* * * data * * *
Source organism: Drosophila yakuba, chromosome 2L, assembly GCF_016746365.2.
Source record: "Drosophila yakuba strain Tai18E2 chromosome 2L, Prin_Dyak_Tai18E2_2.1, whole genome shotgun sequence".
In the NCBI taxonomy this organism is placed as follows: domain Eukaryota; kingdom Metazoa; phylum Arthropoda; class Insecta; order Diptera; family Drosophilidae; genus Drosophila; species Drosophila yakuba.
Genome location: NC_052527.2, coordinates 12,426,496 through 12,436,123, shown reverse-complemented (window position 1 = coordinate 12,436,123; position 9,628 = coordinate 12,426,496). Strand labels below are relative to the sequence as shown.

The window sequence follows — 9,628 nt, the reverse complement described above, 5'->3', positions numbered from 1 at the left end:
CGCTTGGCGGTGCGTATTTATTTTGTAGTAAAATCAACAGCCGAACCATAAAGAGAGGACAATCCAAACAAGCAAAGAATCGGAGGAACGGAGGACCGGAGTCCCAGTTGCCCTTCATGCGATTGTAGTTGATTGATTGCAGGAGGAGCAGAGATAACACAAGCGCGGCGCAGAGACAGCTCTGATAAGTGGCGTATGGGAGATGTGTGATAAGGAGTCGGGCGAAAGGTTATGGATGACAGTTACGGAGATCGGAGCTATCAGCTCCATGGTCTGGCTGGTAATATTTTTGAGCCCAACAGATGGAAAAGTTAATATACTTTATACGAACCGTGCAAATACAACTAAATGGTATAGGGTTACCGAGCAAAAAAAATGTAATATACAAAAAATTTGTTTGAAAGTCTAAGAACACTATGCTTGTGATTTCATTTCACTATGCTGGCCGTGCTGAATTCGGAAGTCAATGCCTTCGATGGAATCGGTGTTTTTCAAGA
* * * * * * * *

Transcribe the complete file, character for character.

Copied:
Source organism: Drosophila yakuba, chromosome 2L, assembly GCF_016746365.2.
Source record: "Drosophila yakuba strain Tai18E2 chromosome 2L, Prin_Dyak_Tai18E2_2.1, whole genome shotgun sequence".
In the NCBI taxonomy this organism is placed as follows: domain Eukaryota; kingdom Metazoa; phylum Arthropoda; class Insecta; order Diptera; family Drosophilidae; genus Drosophila; species Drosophila yakuba.
Genome location: NC_052527.2, coordinates 12,426,496 through 12,436,123, shown reverse-complemented (window position 1 = coordinate 12,436,123; position 9,628 = coordinate 12,426,496). Strand labels below are relative to the sequence as shown.

The window sequence follows — 9,628 nt, the reverse complement described above, 5'->3', positions numbered from 1 at the left end:
CGCTTGGCGGTGCGTATTTATTTTGTAGTAAAATCAACAGCCGAACCATAAAGAGAGGACAATCCAAACAAGCAAAGAATCGGAGGAACGGAGGACCGGAGTCCCAGTTGCCCTTCATGCGATTGTAGTTGATTGATTGCAGGAGGAGCAGAGATAACACAAGCGCGGCGCAGAGACAGCTCTGATAAGTGGCGTATGGGAGATGTGTGATAAGGAGTCGGGCGAAAGGTTATGGATGACAGTTACGGAGATCGGAGCTATCAGCTCCATGGTCTGGCTGGTAATATTTTTGAGCCCAACAGATGGAAAAGTTAATATACTTTATACGAACCGTGCAAATACAACTAAATGGTATAGGGTTACCGAGCAAAAAAAATGTAATATACAAAAAATTTGTTTGAAAGTCTAAGAACACTATGCTTGTGATTTCATTTCACTATGCTGGCCGTGCTGAATTCGGAAGTCAATGCCTTCGATGGAATCGGTGTTTTTCAAGA